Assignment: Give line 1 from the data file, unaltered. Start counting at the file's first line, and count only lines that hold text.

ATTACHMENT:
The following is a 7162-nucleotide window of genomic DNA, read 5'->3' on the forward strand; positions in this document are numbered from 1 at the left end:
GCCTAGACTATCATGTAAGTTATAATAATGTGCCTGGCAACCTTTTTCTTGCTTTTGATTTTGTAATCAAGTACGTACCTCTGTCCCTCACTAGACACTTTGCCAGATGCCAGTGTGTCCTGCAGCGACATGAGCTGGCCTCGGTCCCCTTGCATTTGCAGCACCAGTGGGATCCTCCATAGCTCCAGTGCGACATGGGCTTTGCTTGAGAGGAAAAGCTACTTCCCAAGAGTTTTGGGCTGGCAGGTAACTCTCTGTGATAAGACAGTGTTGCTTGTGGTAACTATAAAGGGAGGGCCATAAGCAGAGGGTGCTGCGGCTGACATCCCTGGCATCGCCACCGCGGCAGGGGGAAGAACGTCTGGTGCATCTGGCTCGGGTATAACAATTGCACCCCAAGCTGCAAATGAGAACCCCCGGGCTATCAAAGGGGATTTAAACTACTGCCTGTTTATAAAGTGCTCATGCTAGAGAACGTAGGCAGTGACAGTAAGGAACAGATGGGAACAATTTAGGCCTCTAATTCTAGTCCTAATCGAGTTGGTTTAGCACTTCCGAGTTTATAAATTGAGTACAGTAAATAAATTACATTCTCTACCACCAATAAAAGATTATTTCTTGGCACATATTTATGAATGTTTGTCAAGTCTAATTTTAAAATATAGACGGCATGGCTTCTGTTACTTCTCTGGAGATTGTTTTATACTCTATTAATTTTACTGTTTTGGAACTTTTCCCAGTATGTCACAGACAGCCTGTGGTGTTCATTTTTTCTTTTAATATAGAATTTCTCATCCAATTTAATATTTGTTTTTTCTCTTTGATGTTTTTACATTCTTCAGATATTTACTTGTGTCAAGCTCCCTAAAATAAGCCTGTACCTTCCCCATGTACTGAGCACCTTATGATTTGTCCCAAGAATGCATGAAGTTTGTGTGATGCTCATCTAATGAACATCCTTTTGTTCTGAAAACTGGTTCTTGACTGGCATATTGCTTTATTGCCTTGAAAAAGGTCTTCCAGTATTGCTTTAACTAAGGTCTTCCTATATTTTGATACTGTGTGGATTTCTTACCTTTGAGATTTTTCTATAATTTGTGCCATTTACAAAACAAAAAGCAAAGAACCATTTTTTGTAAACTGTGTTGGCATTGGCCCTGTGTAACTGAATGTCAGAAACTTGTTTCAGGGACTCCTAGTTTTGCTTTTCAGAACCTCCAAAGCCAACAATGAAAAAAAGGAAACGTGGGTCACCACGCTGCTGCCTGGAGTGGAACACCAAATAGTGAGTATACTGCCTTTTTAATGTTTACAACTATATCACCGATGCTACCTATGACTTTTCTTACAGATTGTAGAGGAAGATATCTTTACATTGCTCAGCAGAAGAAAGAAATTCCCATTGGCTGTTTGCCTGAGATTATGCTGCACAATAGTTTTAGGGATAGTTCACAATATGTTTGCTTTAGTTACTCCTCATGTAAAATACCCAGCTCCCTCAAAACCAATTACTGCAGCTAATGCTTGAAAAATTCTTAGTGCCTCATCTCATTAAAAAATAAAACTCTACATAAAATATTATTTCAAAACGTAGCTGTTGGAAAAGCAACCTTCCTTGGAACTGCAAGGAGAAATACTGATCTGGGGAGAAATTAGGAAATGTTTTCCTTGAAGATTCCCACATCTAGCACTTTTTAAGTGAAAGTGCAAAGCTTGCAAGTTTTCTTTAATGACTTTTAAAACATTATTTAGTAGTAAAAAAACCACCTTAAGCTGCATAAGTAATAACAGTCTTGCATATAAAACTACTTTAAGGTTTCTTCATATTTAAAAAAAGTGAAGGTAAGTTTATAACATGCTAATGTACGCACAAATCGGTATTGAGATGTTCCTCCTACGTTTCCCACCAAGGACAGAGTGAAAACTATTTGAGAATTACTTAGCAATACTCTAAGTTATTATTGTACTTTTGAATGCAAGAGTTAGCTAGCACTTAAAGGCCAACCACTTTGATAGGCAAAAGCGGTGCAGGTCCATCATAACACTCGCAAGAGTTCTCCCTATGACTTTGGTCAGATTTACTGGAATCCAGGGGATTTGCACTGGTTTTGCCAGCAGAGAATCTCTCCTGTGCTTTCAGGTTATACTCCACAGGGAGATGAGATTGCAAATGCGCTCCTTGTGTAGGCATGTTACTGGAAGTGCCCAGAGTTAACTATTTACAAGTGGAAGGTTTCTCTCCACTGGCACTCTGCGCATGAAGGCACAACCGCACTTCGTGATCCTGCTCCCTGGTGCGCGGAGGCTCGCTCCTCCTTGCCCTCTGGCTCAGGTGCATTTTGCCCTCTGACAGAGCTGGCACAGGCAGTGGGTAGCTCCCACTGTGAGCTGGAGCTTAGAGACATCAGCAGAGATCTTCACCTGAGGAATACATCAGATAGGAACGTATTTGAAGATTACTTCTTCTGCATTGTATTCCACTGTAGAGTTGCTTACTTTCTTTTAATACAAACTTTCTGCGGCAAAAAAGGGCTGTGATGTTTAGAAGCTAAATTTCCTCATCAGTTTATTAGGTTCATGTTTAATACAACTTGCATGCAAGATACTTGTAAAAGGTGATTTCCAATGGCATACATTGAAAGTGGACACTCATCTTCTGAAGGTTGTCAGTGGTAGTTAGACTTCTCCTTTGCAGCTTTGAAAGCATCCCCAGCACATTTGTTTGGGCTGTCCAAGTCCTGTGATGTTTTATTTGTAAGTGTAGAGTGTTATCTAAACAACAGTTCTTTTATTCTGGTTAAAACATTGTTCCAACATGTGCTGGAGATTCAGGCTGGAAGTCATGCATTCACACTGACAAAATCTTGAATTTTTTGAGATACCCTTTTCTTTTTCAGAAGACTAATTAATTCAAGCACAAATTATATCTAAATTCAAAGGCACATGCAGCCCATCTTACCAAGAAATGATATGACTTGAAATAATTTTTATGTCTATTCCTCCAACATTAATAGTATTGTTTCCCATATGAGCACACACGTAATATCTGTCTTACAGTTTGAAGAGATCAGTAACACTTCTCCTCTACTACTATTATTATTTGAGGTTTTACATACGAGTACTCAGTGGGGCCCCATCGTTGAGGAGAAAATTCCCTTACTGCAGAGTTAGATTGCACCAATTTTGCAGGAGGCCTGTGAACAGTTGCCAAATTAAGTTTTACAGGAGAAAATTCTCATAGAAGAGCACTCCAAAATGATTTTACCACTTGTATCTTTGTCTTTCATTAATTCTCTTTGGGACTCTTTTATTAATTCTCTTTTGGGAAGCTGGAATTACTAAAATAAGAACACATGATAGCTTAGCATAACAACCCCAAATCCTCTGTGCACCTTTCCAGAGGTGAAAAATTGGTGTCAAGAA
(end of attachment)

The following is a 7162-nucleotide window of genomic DNA, read 5'->3' on the forward strand; positions in this document are numbered from 1 at the left end: